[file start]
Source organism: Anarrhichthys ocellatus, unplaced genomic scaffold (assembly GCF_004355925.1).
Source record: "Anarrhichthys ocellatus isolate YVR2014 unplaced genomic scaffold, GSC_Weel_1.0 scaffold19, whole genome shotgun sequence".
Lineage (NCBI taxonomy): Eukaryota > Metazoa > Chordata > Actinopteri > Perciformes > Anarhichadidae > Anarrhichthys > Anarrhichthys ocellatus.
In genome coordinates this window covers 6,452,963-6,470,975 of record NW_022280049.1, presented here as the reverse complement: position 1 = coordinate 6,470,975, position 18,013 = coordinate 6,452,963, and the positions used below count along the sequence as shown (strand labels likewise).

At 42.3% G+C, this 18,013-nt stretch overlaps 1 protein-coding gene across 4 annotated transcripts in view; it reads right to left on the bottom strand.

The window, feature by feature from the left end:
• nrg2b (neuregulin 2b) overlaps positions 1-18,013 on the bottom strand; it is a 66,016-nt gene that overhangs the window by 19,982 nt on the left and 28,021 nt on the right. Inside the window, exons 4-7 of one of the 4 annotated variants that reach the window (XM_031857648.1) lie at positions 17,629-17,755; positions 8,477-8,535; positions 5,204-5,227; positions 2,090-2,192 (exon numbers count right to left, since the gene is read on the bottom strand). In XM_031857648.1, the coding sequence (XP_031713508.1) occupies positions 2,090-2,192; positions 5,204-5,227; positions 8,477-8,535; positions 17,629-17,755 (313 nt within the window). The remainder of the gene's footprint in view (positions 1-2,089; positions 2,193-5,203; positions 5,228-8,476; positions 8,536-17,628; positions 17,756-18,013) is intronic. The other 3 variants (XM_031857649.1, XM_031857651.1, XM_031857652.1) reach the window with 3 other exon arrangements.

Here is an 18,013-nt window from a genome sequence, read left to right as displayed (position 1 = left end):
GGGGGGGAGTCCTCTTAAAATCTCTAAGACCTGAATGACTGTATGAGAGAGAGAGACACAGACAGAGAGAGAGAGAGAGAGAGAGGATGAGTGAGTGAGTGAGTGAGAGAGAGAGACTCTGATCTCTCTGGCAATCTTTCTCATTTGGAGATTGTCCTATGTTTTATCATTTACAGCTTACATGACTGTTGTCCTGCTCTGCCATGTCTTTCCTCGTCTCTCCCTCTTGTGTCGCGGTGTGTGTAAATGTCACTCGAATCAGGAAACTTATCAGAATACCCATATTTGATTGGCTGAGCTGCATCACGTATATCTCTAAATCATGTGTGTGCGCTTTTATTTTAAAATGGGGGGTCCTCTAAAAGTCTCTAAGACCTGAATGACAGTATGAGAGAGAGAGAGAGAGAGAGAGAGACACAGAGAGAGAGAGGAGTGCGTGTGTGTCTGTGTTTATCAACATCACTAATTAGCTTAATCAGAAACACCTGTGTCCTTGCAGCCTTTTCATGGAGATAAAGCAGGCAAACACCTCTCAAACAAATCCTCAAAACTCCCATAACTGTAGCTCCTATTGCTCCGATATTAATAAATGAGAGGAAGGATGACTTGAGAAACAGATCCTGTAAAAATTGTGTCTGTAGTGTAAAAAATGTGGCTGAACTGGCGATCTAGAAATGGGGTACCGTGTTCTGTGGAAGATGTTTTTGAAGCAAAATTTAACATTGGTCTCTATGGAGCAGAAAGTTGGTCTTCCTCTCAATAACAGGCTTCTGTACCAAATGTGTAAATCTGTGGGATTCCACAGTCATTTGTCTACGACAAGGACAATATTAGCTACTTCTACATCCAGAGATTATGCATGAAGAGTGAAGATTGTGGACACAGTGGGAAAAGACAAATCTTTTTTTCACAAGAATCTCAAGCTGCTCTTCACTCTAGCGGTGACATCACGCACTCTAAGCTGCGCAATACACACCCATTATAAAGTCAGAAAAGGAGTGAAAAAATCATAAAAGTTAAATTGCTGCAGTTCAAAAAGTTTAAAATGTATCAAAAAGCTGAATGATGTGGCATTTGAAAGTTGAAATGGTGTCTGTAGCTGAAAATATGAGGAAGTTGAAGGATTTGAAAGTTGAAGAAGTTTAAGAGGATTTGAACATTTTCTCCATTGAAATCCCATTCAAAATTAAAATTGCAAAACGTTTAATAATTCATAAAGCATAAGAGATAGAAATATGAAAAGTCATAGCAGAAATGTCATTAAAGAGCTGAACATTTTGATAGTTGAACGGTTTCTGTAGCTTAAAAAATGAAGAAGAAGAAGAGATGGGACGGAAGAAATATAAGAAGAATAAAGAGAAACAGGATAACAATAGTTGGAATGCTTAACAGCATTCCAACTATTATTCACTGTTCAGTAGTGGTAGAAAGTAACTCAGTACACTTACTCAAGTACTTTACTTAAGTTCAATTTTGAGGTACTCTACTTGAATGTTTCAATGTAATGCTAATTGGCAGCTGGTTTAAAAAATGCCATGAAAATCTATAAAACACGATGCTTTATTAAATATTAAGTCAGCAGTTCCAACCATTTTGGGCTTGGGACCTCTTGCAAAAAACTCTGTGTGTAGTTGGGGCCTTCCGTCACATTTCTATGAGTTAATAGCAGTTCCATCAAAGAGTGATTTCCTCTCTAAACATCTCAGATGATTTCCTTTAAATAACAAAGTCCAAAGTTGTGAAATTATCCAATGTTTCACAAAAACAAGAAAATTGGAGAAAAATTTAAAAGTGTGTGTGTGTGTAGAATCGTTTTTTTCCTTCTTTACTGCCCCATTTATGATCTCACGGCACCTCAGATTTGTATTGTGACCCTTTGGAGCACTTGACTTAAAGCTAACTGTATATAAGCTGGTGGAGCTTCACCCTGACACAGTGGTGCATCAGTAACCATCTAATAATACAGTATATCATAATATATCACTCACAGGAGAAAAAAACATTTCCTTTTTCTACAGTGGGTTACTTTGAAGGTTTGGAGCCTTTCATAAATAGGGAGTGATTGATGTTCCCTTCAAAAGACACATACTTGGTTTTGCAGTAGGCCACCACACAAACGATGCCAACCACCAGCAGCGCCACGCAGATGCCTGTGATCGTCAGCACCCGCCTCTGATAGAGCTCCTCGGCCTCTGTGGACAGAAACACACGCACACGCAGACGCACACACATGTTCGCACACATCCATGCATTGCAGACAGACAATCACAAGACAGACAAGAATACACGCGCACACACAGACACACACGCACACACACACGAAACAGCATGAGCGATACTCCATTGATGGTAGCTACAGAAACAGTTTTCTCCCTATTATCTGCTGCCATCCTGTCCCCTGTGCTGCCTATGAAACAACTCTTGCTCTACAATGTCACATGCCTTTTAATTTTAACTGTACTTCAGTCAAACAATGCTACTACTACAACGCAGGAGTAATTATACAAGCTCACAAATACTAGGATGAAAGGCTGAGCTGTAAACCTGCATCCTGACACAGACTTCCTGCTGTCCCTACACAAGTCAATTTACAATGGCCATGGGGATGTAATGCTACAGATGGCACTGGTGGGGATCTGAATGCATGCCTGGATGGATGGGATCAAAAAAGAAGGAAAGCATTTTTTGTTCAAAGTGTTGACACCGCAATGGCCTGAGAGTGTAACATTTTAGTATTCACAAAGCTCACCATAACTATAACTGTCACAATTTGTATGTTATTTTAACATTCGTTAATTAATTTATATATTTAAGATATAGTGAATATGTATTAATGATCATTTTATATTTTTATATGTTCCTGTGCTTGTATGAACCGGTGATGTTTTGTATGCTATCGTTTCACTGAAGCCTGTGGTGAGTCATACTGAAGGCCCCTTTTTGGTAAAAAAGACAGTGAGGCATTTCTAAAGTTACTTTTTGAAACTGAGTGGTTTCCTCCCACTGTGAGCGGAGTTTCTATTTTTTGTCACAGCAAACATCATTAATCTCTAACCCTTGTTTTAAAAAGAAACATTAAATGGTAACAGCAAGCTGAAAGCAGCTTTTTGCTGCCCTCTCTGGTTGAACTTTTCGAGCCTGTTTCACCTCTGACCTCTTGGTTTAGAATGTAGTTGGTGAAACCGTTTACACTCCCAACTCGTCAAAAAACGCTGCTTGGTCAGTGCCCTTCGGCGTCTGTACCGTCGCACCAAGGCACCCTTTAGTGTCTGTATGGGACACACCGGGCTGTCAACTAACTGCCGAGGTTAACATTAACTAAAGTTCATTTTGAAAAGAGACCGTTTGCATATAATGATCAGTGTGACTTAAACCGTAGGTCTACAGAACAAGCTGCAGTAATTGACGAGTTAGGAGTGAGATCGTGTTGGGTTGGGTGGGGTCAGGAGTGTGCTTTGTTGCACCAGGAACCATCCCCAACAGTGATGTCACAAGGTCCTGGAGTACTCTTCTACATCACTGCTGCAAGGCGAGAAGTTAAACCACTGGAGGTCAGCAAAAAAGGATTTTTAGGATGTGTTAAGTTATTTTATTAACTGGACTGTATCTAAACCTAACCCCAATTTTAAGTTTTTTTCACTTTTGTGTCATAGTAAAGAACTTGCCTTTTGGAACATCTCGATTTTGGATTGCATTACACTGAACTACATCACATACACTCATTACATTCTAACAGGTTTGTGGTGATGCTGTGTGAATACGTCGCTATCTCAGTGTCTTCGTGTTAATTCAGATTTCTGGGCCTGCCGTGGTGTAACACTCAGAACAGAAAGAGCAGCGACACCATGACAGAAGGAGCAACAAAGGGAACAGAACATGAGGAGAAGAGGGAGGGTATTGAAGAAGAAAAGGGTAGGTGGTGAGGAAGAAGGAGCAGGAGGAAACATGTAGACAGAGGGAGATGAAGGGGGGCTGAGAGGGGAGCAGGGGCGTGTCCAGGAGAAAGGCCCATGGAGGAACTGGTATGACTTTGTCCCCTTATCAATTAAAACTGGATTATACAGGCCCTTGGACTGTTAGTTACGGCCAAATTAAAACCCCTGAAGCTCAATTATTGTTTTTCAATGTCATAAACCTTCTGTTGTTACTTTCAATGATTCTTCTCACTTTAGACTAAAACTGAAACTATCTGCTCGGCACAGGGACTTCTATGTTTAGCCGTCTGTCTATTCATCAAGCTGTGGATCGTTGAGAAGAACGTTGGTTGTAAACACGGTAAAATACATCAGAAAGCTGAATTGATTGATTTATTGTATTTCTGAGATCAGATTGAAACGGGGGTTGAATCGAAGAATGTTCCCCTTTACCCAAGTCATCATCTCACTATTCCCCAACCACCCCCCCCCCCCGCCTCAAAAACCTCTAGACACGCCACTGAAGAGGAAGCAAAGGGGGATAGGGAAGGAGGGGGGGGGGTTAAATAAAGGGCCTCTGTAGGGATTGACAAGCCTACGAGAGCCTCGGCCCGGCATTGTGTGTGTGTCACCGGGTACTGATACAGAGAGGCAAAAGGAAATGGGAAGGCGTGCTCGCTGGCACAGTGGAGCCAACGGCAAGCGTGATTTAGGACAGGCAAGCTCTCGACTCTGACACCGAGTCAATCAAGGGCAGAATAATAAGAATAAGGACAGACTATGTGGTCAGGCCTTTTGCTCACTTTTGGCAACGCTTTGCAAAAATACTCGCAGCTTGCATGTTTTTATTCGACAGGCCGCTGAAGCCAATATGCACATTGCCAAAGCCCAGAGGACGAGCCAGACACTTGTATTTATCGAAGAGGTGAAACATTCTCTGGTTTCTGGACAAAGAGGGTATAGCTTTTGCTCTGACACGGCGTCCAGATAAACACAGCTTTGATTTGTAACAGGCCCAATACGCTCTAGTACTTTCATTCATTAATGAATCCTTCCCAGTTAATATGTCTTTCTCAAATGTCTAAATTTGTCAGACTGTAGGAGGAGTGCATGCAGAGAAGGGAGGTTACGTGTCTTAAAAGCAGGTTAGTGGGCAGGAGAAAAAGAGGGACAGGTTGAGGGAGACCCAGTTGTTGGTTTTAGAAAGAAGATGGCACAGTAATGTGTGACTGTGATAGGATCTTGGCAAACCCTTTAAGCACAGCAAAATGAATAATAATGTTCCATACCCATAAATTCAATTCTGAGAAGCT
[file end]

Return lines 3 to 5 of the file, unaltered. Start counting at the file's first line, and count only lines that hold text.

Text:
Lineage (NCBI taxonomy): Eukaryota > Metazoa > Chordata > Actinopteri > Perciformes > Anarhichadidae > Anarrhichthys > Anarrhichthys ocellatus.
In genome coordinates this window covers 6,452,963-6,470,975 of record NW_022280049.1, presented here as the reverse complement: position 1 = coordinate 6,470,975, position 18,013 = coordinate 6,452,963, and the positions used below count along the sequence as shown (strand labels likewise).

At 42.3% G+C, this 18,013-nt stretch overlaps 1 protein-coding gene across 4 annotated transcripts in view; it reads right to left on the bottom strand.